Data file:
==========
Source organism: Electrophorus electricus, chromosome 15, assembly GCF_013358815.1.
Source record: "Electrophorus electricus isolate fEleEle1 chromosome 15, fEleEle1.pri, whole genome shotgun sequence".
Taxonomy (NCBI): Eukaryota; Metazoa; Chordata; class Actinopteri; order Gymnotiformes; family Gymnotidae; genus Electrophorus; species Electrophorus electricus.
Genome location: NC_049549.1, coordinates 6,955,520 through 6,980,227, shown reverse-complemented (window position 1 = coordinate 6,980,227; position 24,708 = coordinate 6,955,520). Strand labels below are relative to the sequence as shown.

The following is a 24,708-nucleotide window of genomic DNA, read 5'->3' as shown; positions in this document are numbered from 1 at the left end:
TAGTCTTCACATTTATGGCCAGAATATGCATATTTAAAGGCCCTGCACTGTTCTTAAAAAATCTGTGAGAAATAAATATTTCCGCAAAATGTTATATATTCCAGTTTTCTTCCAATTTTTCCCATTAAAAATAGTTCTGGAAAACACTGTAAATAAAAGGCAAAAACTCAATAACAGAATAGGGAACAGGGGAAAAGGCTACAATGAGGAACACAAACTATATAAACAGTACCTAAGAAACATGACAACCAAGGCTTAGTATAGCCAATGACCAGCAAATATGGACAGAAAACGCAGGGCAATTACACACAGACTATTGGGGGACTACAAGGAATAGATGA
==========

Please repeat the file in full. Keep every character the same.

Source organism: Electrophorus electricus, chromosome 15, assembly GCF_013358815.1.
Source record: "Electrophorus electricus isolate fEleEle1 chromosome 15, fEleEle1.pri, whole genome shotgun sequence".
Taxonomy (NCBI): Eukaryota; Metazoa; Chordata; class Actinopteri; order Gymnotiformes; family Gymnotidae; genus Electrophorus; species Electrophorus electricus.
Genome location: NC_049549.1, coordinates 6,955,520 through 6,980,227, shown reverse-complemented (window position 1 = coordinate 6,980,227; position 24,708 = coordinate 6,955,520). Strand labels below are relative to the sequence as shown.

The following is a 24,708-nucleotide window of genomic DNA, read 5'->3' as shown; positions in this document are numbered from 1 at the left end:
TAGTCTTCACATTTATGGCCAGAATATGCATATTTAAAGGCCCTGCACTGTTCTTAAAAAATCTGTGAGAAATAAATATTTCCGCAAAATGTTATATATTCCAGTTTTCTTCCAATTTTTCCCATTAAAAATAGTTCTGGAAAACACTGTAAATAAAAGGCAAAAACTCAATAACAGAATAGGGAACAGGGGAAAAGGCTACAATGAGGAACACAAACTATATAAACAGTACCTAAGAAACATGACAACCAAGGCTTAGTATAGCCAATGACCAGCAAATATGGACAGAAAACGCAGGGCAATTACACACAGACTATTGGGGGACTACAAGGAATAGATGA